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"Art therapy is the deliberate use of art-making to address psychological and emotional needs. Art therapy uses art media and the creative process to help in areas such as, but not limited to: fostering self-expression, enhancing coping skills, managing stress, and strengthening a sense of self."

--The Art Therapy Alliance

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"Art Therapy is about using art as a tool for communication and through the therapeutic relationship, emotional, psychosocial and developmental needs are addressed with the intention of effecting lasting change."

--Hong Kong Association of Art Therapists (HKAAT)

Creativity and Wellness

How does art affect emotional and physical well-being? How does art therapy improve wellness. What about other arts-- music, dance, drama, and creative play? Learn more about the connections between creativity and wellness here.

From Psychology Today, "Humor: The Human Gift for Coping. Humor therapy [or laughter therapy] is officially both complementary and mainstream medicine—and it’s a thriving business for healthcare, too. “Clown care” is part of bedside treatment, using juggling, magic tricks, and gags and making “clown rounds” with novelty store rubber chickens and other paraphernalia to promote laughter in nursing homes, cancer units, and even hospice settings. There are “laughter coaches” and seminars teaching healthcare professionals how to use humor with patients. Research on the positive effect of humor on health and perceptions of wellness has helped to identify why laughter helps us cope. The late Norman Cousins, well-known author of “Anatomy of an Illness as Perceived by the Patient,” watched old Marx Brothers movies in addition to traditional medical intervention and promoted the idea that laughter has a symptom-relieving affect on patients in the short and long term. Since the late 1980s, a number of studies support the idea that laughter stimulates the immune system and counteracts the effects of stress hormones, although results are mixed about exactly how. In brief, there’s agreement that it’s another way to arrive at the relaxation response. Read more here...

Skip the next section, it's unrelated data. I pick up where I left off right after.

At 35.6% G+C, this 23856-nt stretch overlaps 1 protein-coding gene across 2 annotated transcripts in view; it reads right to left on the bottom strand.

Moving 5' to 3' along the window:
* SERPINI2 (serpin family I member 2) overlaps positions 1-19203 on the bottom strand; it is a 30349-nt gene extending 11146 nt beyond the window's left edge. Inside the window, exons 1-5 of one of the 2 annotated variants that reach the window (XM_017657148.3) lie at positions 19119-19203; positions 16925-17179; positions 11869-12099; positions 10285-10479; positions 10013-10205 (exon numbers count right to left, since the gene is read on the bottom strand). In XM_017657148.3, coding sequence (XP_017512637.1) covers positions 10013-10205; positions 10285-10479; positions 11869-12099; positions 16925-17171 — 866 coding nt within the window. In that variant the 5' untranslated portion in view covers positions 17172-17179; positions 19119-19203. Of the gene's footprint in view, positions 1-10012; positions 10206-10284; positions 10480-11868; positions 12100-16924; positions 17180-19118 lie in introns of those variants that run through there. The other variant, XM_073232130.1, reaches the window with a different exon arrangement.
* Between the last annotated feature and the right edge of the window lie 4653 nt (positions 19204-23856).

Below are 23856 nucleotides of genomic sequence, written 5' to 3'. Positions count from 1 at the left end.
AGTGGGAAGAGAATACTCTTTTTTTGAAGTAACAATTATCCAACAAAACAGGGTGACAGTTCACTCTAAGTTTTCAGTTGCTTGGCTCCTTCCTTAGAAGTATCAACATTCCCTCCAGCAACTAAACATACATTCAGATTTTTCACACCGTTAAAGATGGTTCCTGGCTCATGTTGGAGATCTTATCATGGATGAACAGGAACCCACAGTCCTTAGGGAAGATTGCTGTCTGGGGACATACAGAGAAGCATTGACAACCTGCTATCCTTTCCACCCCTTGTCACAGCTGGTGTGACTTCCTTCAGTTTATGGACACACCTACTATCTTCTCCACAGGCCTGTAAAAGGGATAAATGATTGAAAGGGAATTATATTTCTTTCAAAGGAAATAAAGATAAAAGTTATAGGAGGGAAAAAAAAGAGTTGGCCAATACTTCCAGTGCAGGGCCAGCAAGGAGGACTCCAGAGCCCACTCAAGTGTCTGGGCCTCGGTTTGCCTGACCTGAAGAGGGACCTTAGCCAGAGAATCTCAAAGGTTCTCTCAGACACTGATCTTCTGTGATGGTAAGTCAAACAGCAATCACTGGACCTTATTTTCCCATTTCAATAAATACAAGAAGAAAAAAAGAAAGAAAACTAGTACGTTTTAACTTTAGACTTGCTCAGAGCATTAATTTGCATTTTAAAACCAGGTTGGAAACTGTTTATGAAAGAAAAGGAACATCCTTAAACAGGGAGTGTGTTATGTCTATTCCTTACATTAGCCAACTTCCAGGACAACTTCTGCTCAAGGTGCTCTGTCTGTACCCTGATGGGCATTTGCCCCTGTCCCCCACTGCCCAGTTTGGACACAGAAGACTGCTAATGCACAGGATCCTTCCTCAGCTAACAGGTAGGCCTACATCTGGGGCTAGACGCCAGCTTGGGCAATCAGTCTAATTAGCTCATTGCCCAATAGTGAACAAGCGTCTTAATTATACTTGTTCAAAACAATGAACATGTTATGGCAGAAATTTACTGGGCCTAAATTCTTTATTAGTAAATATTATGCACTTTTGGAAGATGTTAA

Watch a short film on " Laughter Therapy" in India with John Cleese here:

Books, Articles, and Other Resources

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All Rights Reserved. Statements and content found on this website do not constitute professional advice. Material on this website may be out of date, incomplete, or inaccurate at the time of publication. IATO cannot be held responsible for the content of links on this website that direct visitors to websites maintained by other groups, organizations, or individuals.